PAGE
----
A class is a type of object that's defined in terms of its state and behavior. State is defined by a set of properties. The values of those properties make up the state of an object, but the set of properties is the same for all objects of a particular class. Behavior is defined by public methods that clients can call on the object to modify its state. The only way for clients to interact with an object is through its properties and methods. Note that the properties and methods do not imply anything about how the class is implemented and, ideally, clients should never need to know anything about the implementation.
As you create classes, you may discover that certain groups of methods are used by more than one class. You can build on this common behavior by defining interfaces. An interface is just a definition of a related set of properties and methods with no implementation. Interfaces are implemented by classes and are a powerful tool for reuse. Say you have two classes, A and B, that implement the IAddress interface. Because you are interacting with objects via the public interfaces, a client that has an IAddress pointer doesn't need to know whether it is talking to an instance of class A or class B, or even that A and B exist! Furthermore, A and B can be completely unaware of each other. The ability to treat multiple classes of objects as if they were the same type is known as polymorphism.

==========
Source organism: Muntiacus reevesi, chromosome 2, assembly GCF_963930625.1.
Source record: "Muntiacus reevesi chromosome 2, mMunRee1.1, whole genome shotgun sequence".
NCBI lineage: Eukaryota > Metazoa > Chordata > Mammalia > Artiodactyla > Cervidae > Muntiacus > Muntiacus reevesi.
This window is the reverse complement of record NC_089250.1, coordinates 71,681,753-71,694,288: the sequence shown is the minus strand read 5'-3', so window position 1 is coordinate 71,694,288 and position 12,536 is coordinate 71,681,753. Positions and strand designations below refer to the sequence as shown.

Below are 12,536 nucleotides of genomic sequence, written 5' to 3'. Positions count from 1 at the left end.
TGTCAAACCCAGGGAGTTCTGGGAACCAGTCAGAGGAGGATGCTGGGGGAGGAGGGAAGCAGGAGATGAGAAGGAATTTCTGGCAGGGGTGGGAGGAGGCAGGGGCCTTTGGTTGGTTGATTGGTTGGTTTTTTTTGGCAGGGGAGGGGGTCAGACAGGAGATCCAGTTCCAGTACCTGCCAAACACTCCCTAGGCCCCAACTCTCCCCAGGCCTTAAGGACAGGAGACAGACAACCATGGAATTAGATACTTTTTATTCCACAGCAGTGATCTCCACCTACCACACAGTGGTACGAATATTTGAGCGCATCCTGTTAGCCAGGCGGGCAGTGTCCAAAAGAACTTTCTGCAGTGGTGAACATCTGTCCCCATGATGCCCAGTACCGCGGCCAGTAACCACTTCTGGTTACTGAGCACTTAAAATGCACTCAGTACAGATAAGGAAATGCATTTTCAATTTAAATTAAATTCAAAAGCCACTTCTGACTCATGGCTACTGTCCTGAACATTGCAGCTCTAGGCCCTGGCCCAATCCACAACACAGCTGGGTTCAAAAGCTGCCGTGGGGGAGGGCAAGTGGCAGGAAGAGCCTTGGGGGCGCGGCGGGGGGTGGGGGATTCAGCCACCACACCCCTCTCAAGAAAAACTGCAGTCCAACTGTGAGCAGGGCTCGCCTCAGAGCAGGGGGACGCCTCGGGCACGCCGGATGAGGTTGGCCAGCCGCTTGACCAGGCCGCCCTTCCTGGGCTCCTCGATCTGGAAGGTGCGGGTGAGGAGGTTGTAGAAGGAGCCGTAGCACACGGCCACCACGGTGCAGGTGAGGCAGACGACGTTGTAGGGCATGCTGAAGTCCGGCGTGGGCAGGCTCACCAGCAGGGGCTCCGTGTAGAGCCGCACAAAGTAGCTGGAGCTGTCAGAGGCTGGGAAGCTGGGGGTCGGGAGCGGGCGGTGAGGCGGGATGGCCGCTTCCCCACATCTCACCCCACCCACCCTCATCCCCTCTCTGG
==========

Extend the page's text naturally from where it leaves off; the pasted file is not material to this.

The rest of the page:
One important relationship between classes is the inheritance relationship used to construct class hierarchies. In this relationship, one class inherits both interface and implementation from another. Other relationships between classes are used to define composite object types. Finally, there is the purely physical matter of organizing classes into deployable units.
Object-oriented programming languages such as C++ and Java provide facilities that let you implement classes and interfaces. Languages vary in the degree to which they enforce restricting access to objects to public interfaces and to which interfaces are a distinct concept. However, the basics are there for you to use. Although object-oriented programming languages offer many benefits, they are not sufficient for developing large-scale, distributed applications.